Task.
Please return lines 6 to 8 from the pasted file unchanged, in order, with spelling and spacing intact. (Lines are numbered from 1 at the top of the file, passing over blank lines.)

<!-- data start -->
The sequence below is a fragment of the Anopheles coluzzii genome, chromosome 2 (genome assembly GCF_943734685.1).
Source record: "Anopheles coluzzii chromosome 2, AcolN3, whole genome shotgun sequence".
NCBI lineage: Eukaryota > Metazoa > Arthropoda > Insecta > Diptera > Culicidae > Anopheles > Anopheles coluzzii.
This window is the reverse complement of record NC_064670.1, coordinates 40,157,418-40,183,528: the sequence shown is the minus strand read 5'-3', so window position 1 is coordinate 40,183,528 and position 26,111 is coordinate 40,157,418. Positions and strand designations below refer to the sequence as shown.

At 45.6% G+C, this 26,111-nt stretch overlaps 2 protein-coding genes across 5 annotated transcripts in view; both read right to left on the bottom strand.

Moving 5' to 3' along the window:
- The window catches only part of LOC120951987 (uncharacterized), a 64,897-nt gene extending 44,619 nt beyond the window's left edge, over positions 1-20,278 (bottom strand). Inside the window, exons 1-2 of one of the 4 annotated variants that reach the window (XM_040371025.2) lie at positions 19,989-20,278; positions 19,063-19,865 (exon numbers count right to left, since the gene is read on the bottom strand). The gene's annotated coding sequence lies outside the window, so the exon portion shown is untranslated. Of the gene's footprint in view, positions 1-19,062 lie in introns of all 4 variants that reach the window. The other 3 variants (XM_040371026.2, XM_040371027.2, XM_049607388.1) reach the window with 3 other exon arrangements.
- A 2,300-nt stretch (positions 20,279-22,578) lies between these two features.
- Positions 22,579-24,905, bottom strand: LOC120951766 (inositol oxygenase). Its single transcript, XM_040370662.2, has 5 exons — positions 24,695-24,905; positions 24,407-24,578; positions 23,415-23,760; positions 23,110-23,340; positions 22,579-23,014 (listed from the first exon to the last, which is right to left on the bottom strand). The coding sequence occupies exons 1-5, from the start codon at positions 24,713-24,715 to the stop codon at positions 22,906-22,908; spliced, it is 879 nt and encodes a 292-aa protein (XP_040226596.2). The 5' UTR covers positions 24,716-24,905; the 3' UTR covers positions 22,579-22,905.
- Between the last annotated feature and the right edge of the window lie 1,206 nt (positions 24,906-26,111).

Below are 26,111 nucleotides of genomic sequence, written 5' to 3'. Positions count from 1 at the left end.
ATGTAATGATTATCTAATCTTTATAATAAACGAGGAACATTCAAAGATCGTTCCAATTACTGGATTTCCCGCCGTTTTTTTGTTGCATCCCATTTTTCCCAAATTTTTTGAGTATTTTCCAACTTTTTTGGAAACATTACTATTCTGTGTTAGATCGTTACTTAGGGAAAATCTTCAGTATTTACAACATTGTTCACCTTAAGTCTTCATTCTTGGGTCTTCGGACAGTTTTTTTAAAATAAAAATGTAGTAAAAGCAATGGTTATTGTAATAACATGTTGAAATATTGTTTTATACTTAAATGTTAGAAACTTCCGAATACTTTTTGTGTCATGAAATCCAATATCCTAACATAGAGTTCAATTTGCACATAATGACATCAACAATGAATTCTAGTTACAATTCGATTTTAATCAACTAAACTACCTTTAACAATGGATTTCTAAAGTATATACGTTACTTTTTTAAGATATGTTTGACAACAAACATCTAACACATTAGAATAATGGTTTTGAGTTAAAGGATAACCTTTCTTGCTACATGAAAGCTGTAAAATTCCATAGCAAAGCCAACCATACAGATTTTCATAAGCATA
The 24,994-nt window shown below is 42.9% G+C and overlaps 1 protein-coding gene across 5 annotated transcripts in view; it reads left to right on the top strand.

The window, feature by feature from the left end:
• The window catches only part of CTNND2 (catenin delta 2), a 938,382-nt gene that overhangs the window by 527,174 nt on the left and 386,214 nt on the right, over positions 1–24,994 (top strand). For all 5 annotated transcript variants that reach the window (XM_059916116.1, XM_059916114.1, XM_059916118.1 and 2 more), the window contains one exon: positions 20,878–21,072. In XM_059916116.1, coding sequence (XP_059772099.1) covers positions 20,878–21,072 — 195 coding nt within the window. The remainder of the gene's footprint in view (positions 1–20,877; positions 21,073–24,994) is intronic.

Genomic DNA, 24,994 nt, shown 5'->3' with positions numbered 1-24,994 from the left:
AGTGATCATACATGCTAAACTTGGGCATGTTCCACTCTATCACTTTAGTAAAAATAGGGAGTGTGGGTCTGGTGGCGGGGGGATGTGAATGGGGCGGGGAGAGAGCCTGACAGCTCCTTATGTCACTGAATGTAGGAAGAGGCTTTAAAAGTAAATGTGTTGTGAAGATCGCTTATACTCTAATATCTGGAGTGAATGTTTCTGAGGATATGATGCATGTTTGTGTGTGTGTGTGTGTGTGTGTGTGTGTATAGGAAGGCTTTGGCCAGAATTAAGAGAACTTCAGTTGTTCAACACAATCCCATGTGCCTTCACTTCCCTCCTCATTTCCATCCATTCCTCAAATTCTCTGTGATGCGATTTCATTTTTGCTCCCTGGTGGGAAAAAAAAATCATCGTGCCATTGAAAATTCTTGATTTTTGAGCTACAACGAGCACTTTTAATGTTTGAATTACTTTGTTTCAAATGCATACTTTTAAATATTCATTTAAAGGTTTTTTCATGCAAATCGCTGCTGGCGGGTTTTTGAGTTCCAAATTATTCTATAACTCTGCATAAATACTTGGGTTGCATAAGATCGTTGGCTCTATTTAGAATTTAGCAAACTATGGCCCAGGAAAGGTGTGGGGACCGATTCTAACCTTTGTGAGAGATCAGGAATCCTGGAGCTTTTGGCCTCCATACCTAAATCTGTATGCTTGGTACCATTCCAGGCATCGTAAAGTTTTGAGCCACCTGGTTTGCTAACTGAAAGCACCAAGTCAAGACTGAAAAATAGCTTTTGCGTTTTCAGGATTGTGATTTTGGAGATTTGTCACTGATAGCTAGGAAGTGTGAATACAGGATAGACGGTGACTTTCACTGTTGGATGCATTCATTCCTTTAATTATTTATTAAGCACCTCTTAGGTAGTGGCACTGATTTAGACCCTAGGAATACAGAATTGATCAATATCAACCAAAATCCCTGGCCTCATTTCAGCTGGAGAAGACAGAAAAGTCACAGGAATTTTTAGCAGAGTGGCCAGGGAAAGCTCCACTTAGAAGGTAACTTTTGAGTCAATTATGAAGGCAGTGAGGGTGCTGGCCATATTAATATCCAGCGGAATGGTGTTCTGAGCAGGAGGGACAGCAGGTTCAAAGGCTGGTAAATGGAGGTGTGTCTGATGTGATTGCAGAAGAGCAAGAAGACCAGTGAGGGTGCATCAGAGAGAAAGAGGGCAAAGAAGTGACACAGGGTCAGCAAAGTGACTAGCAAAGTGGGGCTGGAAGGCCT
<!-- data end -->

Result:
Moving 5' to 3' along the window:
- The window catches only part of LOC120951987 (uncharacterized), a 64,897-nt gene extending 44,619 nt beyond the window's left edge, over positions 1-20,278 (bottom strand). Inside the window, exons 1-2 of one of the 4 annotated variants that reach the window (XM_040371025.2) lie at positions 19,989-20,278; positions 19,063-19,865 (exon numbers count right to left, since the gene is read on the bottom strand). The gene's annotated coding sequence lies outside the window, so the exon portion shown is untranslated. Of the gene's footprint in view, positions 1-19,062 lie in introns of all 4 variants that reach the window. The other 3 variants (XM_040371026.2, XM_040371027.2, XM_049607388.1) reach the window with 3 other exon arrangements.
- A 2,300-nt stretch (positions 20,279-22,578) lies between these two features.